Opening hours at the Blue Lagoon depend on the time of the year. It’s open between 8 AM and 10 PM year round though, with extra hours in the summertime. Finding a spot might be hard when you book too late. However, it’s worth noting that early mornings are not too popular among tourists, so you should be able to book a slot even with short notice.
There is a limit to the number of guests in the lagoon during the day, so even if you get a busy spot, you’ll still have plenty of space and privacy around you.
There are plenty of facilities around. The Blue Lagoon is a natural spa, but it has developed into a professional fully featured facility over time. You’ll find specific spa rooms for sauna, steam treatments or silica mud masks, among many others.
There’s also a cave to explore, as well as an artificial waterfall to rinse. If you feel like chilling after a long treatment, you can always head over to the relaxation room, which provides stunning views over the man made silica-enhanced lake.
Looking for a drink? There’s a bar inside and you can grab all kinds of drinks, including alcoholic drinks. There is also a bar in the water, so you can grab a drink without having to expose yourself to the chilly Iceland air.
You’ll be given a bracelet as you enter, which is connected to whatever credit card you gave upon arrival. In order to prevent incidents, the Blue Lagoon operators limit alcoholic beverages to three per person. Other than that, you can also opt for healthy smoothies and slushies.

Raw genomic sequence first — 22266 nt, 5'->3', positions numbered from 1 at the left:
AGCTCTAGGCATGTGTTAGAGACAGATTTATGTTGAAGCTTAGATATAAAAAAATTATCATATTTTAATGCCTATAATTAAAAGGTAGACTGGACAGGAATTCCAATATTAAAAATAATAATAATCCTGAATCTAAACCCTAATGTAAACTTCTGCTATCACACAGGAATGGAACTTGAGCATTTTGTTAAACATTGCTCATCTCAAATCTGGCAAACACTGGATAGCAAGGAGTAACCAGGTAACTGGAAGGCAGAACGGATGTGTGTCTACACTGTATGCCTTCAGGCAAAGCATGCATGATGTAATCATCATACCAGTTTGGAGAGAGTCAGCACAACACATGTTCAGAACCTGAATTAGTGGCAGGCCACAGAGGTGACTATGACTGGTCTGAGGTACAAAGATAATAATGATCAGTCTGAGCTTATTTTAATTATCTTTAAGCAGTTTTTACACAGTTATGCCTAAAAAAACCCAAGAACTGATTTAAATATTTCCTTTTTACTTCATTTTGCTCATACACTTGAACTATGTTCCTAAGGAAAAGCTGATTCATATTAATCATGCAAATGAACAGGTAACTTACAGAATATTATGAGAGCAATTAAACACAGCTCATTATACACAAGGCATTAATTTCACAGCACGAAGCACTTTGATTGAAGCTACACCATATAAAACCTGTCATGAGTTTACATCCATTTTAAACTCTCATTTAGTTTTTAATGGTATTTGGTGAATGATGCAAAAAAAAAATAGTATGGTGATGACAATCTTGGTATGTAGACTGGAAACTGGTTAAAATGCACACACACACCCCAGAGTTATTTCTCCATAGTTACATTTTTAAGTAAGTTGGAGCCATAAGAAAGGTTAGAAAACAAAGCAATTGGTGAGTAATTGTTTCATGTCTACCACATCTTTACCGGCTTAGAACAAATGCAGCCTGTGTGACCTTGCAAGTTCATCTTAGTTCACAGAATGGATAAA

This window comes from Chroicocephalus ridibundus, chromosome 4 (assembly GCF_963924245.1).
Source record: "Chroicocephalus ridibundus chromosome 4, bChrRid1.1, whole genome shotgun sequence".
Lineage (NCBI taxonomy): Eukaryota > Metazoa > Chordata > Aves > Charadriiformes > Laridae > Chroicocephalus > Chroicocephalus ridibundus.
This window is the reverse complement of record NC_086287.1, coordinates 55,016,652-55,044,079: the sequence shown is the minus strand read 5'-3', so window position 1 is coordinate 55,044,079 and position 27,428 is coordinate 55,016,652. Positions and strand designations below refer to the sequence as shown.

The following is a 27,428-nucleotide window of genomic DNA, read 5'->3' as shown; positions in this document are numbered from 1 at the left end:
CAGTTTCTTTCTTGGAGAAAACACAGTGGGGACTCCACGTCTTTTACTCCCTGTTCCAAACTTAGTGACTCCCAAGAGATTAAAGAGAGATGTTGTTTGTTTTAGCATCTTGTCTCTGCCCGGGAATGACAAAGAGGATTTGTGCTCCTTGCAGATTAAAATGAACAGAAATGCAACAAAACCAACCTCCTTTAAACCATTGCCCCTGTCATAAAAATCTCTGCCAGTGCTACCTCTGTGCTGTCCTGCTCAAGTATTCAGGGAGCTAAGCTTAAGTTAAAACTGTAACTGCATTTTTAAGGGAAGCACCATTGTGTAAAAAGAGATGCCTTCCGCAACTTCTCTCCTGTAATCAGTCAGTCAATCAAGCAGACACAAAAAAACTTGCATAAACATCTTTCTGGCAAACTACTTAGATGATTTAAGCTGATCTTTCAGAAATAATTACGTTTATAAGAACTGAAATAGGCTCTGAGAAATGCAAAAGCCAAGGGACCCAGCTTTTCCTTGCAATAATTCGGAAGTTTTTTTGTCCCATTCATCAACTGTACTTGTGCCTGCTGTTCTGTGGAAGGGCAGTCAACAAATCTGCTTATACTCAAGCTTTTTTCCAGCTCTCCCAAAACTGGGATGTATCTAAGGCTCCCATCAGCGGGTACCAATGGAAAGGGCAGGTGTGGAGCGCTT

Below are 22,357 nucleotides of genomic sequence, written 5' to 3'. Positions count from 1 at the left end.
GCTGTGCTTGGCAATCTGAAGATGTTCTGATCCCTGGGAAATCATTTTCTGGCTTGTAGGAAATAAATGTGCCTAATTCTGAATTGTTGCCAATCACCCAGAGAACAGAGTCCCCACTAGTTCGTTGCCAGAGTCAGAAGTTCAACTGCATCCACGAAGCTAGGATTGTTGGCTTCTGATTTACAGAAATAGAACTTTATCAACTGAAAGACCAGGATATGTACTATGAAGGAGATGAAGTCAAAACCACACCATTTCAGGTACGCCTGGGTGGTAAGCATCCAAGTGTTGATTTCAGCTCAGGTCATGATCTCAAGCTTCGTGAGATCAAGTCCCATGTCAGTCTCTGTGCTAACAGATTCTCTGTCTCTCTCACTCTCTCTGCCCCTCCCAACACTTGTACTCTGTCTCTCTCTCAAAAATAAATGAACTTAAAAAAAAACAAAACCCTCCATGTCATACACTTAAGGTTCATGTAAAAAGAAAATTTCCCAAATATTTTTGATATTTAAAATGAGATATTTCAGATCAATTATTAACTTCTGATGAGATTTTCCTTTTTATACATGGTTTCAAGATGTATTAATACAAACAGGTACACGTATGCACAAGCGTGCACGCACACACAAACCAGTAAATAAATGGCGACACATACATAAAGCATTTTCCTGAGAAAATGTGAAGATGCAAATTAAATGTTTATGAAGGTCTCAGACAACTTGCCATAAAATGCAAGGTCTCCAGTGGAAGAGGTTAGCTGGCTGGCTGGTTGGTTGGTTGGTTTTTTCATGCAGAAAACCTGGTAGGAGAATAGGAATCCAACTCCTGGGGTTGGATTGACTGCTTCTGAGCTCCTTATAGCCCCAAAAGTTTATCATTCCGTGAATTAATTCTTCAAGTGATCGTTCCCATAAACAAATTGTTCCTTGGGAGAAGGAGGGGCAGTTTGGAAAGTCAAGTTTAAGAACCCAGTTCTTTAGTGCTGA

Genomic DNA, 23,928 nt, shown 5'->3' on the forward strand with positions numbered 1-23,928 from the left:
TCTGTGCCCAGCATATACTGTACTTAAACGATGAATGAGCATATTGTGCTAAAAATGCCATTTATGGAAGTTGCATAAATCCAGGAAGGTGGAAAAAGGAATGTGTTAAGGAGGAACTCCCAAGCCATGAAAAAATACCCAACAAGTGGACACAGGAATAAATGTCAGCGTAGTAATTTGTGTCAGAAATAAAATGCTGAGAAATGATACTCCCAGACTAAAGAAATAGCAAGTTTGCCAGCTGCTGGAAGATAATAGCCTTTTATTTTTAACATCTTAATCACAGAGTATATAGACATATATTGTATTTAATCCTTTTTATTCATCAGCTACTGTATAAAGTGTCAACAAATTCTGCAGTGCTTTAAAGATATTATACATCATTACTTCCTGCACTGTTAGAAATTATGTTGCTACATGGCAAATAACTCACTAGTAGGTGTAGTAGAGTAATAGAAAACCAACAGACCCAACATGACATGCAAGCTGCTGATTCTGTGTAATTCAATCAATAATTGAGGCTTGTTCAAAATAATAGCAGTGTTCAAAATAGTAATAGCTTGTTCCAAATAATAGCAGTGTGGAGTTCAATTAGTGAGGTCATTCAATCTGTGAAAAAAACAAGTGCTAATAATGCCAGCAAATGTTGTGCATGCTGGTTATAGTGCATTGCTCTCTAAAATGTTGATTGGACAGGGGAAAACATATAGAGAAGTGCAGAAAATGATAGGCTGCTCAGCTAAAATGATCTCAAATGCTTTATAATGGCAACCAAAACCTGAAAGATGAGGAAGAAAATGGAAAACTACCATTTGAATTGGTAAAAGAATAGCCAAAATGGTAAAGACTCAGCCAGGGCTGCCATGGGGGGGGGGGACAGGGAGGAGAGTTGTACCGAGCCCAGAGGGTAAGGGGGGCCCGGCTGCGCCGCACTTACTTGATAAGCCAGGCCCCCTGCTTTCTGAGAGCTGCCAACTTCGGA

The warmer temperature and the sun are the main reasons why the lagoon is favorably visited during the day. This is when compared to the Blue Lagoon at night.
Visiting the Blue Lagoon at Night
Some travelers are aware of the so called tourist traps. They look good in pictures, but they’re overcrowded as soon as you get there. You can’t do anything and you have to wait for hours in queues. This place is different though, mostly because of the limitations to the number of guests.
With all these, most tourists still choose to visit the Blue Lagoon at night. If you visit during the summertime, you can enjoy the sunlight at unusually late hours. If you visit in the wintertime, you’ll love watching the Northern Lights while taking a bath (see the image above).
Visiting it at night is far more relaxing – not too many kids around, not too many tourists (as a lot of them are either in the airport waiting on their flight to take off, or are back at their hotels, hostels, or campers) and certainly less noise. The sky is clear and allows you to see thousands of stars – a view that you can only admire in northern countries. Even if you can’t see the lights, there are still some special colors to admire. The lagoon looks like it’s lit on the bottom, yet it’s just its natural color.
If you plan to visit the Blue Lagoon at night, you better book early. Most people would choose to see it at night. You’ll still have plenty of privacy though. There’s only one major disadvantage – your pictures cannot describe what your eyes can see. Lighting conditions are quite low, so you’re less likely to impress your friends.
In the end, visiting the Blue Lagoon at night is certainly a plus for the overall experience. Apart from the benefits over your skin, you’ll love the clear sky… And fingers crossed for the Northern Lights!
If you’re more into touristy things rather than the experience and you want to snap some awesome pictures, pay a visit during the day. Or even better… Go there before sunset and enjoy a bit of everything. There are no wrong ways to experience this beautiful place.